Fingers crossed that it finds a good home!!

Sunday, August 16, 2009

It's done - new build your own guitar is finished

This one has had a bit of a troubled build ... it started as a simple, standard Tele-ish guitar with plain bi-coloured Ash body and a pre-made Warmoth birds-eye maple neck.

I didn't like it (I've gone off Teles I think) so I re-made it.

Carved the back, and the front of the body. Re-profiled the neck, taking about 3.5mm off the thickness. Stained the body, and then rubbed it all off, but left a "dirty grain" effect. Changed the neck pickup for an Iron Gear Jailhouse Rails, swapped the pick-up selector switch with a blend pot and added a coil split mini-toggle for the Jailhouse Rails.

This guitar now sounds amazing ... real powerful "oomph" from the Jailhouse Rails through to traditional Tele twang from the BKP "The Boss" pickup in the bridge position.

I shouldn't really say this (as I built it!), but I really like this guitar a lot ...

Guitar Tone?

As part of my learning curve (it's a long and steep curve, with no end in sight!) about building guitars, I've been reading a lot of "stuff" about how different woods affect the tone of a guitar.

And I'm sure that they're right - each piece of wood has its own unique characteristics, some of which will affect its tonal properties.

But - and this is my problem - there are so many other factors which affect how a guitar sounds, that I wonder how much the qualities of a piece of wood can really affect the sound that is eventually heard out of the amp's speakers?

I don't question that the acoustic sound of the guitar (and the sound of an acoustic guitar) will be affected by the quality of the wood, but the sound of an electric guitar is affected by so many other factors (such as the amp, speakers, pickups, etc, etc, etc) that I wonder whether the basic material is that critical?

And if not, does it really matter - purely from an outputted sound perspective - whether the guitarist is playing an original 57 Goldtop or an 09 Chinese Epi replica? Could they both be made to sound the same by tweaking the settings on the amp or fx boxes?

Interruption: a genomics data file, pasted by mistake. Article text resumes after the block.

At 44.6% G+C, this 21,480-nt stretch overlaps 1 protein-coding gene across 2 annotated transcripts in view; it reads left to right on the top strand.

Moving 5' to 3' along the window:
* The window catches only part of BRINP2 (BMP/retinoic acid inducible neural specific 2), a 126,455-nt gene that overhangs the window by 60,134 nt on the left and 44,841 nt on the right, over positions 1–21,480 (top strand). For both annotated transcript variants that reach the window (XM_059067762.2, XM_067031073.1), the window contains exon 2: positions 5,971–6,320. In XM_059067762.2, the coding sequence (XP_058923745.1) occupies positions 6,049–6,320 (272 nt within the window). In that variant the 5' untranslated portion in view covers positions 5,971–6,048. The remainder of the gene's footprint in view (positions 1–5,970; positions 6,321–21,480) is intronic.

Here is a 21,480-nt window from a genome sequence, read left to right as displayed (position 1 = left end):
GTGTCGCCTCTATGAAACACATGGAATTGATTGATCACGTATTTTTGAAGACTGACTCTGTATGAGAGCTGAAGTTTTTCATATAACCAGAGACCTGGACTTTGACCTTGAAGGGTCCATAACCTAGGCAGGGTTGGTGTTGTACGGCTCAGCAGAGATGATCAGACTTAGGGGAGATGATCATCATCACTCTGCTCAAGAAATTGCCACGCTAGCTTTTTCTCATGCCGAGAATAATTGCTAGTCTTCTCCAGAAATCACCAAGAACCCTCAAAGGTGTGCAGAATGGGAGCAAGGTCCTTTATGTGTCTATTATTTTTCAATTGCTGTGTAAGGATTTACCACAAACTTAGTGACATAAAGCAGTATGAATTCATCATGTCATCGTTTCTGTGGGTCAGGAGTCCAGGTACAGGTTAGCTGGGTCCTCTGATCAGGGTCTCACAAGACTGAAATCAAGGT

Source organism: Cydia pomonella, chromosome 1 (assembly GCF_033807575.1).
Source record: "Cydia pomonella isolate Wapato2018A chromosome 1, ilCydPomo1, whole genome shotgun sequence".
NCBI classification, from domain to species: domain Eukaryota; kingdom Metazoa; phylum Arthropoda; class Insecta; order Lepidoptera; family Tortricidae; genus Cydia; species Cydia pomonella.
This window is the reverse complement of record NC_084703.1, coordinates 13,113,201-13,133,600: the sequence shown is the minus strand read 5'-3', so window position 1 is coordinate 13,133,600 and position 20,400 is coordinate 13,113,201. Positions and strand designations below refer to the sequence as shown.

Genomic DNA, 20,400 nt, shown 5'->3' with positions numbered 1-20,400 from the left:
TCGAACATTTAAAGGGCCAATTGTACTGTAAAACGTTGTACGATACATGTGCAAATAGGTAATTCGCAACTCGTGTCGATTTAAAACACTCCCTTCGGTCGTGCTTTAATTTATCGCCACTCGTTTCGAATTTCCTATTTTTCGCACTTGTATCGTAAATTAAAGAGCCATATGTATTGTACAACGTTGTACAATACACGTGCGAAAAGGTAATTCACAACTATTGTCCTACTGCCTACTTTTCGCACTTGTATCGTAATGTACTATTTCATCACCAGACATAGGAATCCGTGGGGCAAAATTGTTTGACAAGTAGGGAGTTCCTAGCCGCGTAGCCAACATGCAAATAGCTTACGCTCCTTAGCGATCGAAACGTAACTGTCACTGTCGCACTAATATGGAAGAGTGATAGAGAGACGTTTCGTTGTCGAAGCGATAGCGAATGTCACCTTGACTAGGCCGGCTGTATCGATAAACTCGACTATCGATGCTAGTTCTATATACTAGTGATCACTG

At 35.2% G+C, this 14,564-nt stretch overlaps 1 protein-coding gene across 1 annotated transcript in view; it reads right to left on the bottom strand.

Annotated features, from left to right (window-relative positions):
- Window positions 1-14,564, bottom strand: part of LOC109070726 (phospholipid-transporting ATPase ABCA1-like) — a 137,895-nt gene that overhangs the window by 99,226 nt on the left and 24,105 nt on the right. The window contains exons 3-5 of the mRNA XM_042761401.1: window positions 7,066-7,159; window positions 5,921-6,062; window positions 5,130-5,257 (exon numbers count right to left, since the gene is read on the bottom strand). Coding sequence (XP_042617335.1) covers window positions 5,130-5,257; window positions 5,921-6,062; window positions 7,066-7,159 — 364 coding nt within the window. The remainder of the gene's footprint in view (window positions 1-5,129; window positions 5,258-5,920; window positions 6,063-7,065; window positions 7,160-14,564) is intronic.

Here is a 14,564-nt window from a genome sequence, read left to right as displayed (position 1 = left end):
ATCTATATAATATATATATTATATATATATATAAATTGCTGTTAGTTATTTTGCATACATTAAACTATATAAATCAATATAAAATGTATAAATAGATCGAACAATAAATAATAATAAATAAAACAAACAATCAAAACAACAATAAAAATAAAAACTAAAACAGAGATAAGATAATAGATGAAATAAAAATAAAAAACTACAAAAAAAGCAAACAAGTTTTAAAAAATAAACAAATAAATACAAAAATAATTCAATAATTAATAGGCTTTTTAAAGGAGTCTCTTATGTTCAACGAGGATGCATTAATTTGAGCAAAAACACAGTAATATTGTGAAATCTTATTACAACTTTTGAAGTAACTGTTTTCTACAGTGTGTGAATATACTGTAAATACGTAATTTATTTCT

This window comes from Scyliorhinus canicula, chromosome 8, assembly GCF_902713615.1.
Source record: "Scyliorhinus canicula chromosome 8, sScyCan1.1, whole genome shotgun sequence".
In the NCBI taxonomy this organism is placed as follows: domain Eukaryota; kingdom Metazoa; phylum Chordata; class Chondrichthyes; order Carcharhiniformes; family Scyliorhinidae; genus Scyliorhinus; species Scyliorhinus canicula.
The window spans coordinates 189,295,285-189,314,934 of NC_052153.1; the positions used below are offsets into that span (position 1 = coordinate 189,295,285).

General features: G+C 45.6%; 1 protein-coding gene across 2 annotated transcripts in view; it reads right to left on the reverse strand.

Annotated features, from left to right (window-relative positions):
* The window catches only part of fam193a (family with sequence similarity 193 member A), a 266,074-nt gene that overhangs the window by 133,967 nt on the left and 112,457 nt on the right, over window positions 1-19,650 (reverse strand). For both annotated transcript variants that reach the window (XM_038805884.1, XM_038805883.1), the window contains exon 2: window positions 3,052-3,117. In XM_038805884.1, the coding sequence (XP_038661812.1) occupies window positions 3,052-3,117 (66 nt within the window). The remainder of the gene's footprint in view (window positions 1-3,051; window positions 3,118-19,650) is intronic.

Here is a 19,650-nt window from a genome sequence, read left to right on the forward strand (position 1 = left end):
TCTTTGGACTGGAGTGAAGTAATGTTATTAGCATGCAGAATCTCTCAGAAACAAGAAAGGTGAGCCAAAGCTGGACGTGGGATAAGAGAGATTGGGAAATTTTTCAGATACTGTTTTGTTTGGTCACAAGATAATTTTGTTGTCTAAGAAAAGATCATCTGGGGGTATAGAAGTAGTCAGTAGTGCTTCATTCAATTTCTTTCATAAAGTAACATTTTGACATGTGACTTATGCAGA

I started a discussion here (, but I'm not sure that there's an answer ...

Thursday, August 13, 2009

The truss rod slot

For me, building guitars is a great learning process, challenging, frustrating and satisfying in almost equal measure.

Yesterday was particularly satisfying ... there's something inexplicably pleasing about cutting a nice neat channel in a piece of wood.

Three necks, ready for truss rod insertions. From the left, that's mahogany, maple and a walnut/maple/walnut laminate.
See a perfect fit ...

Just need to get some silicone sealant to run inside the channel to stop any vibration/rattle, though I don't think that there's actually enough room in the slot for the truss rod to vibrate!
Almost seems a shame to cover that truss rod slot with a fretboard, but I think it might help playability if I do add the fretboard.

Monday, August 10, 2009

Staining the guitar body. Ooops.

Not my most successful weekend in the workshop. I decided to try to stain the newly shaped body. I'd sanded all the surface oil away, and used some wire wool and white spirit to try to penetrate a bit further into the body ... but judging by the splotchy staining effect, I didn't get all of the oil out of the wood.

So, out with the sandpaper again and remove the stain. A few hours and a bit of sweat later, and a not-unattractive (in my eyes) "dirty grain" effect is revealed. So, add a couple of coats of oil, and this is what I got ..

Staining the back of the body actually worked quite well - a good even effect, and the colour that I wanted. So I left that alone!

My next task is to work out what to use as the cavity cover, and whether to use a scratchplate ...
But I learned a few things ... like stain before oil ...

Friday, August 7, 2009

Quite a lot of guitar building in the workshop

Having done the work on the guitar neck (see previous post), I decided to do some work on the body too.

The original guitar body was standard Tele - slab sided with no shaping/carving. Plus the cavity cover looked "like something you did in your shed" according to one on-line critic. As I pointed out, it was not created in my shed at all.